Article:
In a relationship or life jam? Lemme unstuck your life —Send your questions to: AskMindaHoney@leoweekly.com.
Why is it when someone asks you a question about open relationships, you gotta show your racist butt to everyone? Leave that in your pants, please. “And then there are white people who act like poly gives them entry into an oppressed class.” You are such a bigot it bleeds out of you into every conversation. Well, I gotta go! The coattails of white privilege wait for no one.
—A White Dude in Your City
Thank you for writing in and proving my point.
Let me preface my question with that always-suspect proviso that I am not asking this question for myself. I am in a 48-year-long monogamous relationship with a woman who was, and always will be, the love (singular) of my life. Our older daughter lives in California (say no more!) with her boyfriend who reserves his right to be with other women. Jan (not her real name) says she believes in their right to be poly, although she is happy with having one man. My wife and I have accepted that’s the way things are in their current arrangement but are now faced with a new development that tests the limits of our traditional thinking. They supposedly want to get married but still have an open “relationship.” Since they can enjoy the try before you buy aspects of playing around, what are the advantages to tying the knot if you want the strings to be easily undone? Call us old school, but we think of marriage as a commitment between two people. Admittedly there are lots of married couples who try monogamy first, then want to spice things up to add flavor. However, in this case, they would already have that advantage, if that’s what they want. After your last article on opening the door to more partners, I thought this would make a good follow up.
—Fuddy Duddy Dad
Hi Fuddy Duddy Dad!
As a daughter who fled to California (but returned!), my first instinct is to tell you to fall back. But, here’s the thing. I don’t know you and your wife. Yes, you’ve shared that you have some traditional values when it comes to relationships. No doubt shaped by the fact that you and your wife are one of the lucky couples who’s beat the odds and shared in decades of matrimonial bliss. What I don’t know about you though is whether you and your wife are prone to meddling in your daughter’s business or whether this here fiancé of hers has got your spidey senses tingling. So, my answer is a bit of a choose-your-own-adventure, but all paths lead to the same place. You’ll see.
If you’re the over-involved types and your daughter legit had to move to the coast to find some freedom, you’re just going to have to fall back and let her live her life. When I was a teen, I was constantly texting my father my whereabouts and if any details in our plans changed if I was out with friends. Mainly because my dad had been super into this kind of info until suddenly when I was 18 and he wasn’t. He basically told me either he’d taught me everything I needed to know to get by in this world or he’d failed us both. And I gotta say, I’ve done pretty okay for myself. So, this could be the universe telling you to fall back and let your daughter live.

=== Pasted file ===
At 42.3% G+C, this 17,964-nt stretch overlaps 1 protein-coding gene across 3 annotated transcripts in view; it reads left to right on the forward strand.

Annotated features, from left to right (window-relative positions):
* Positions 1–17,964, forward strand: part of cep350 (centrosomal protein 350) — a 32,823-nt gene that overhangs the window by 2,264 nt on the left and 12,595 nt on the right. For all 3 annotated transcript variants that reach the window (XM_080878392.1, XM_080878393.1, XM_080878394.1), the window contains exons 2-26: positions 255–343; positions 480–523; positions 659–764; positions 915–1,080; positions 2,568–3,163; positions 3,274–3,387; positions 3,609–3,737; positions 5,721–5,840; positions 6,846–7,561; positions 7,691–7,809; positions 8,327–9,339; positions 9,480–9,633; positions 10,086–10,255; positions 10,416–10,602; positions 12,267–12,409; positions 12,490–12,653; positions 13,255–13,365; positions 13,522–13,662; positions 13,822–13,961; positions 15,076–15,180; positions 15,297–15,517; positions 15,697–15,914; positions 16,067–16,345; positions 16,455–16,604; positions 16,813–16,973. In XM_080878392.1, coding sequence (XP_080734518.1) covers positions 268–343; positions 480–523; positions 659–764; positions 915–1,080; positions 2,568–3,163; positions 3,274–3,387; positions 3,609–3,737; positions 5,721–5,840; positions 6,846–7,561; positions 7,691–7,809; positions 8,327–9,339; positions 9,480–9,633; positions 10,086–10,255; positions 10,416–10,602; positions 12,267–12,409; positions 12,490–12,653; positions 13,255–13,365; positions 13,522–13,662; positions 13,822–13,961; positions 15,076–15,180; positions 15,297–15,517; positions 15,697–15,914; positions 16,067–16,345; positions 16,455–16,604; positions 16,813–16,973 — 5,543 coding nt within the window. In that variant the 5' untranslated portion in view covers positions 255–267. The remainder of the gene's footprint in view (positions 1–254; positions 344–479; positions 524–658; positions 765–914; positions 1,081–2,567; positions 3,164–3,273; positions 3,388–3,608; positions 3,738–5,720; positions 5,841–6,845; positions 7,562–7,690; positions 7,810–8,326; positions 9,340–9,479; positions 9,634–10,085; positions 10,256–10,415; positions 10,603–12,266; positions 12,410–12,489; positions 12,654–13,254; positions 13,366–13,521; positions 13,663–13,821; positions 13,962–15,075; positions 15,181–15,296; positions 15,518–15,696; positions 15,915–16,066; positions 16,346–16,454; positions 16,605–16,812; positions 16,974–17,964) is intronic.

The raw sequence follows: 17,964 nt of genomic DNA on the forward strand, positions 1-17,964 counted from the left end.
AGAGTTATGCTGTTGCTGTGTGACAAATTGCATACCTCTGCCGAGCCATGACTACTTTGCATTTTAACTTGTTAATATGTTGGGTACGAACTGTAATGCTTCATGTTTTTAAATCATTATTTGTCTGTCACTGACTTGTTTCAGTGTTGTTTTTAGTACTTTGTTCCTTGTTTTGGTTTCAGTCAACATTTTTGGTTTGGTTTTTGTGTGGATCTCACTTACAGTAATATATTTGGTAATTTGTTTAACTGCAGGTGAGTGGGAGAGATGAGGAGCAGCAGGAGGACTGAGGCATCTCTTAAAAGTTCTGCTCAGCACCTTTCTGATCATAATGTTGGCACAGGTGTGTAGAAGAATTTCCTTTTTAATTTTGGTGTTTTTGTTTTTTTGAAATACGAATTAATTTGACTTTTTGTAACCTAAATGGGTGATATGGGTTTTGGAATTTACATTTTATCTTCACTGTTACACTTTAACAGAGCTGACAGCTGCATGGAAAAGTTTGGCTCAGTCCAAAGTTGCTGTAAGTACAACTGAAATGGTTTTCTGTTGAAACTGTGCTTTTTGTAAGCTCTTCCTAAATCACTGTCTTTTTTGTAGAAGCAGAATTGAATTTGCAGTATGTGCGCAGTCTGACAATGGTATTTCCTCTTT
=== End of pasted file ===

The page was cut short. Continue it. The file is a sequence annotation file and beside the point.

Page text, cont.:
However, if you’re generally chill parents and you’re doing the work of respecting your child’s wishes, but you just can’t seem to get on board with her having an open marriage, it could be because while you’d like to believe she’s totally into this new alternative lifestyle, you suspect that she’s compromising who she is because nothing’s more important to her than being with this dude. The only problem is that this dude knows it and he’s totally using it to his advantage and Daddy don’t like that. Which, is totally reasonable. Who wants to see their kid with a jerk? Unfortch, again, the only real solution is to fall back and let your daughter live.
You and your wife have done your due diligence and voiced your concerns. So, that’s that. Either you learn to make peace with her choices so you can continue to be in her life or you keep at it and you push her away. She starts to call less, reveal less things to you and rarely comes to visit anymore. Why? Because she’s going to choose him. The heart wants what the heart wants. I know this won’t be easy. Not at all. But the bad news is that 50 percent of marriages end in divorce. And the good news is 50 percent of marriages end in divorce. So, even though you hate to see your sweet daughter have her heartbroken, if this dude truly isn’t right for her, hopefully at some point she’ll be able to see that and will break things off and start fresh.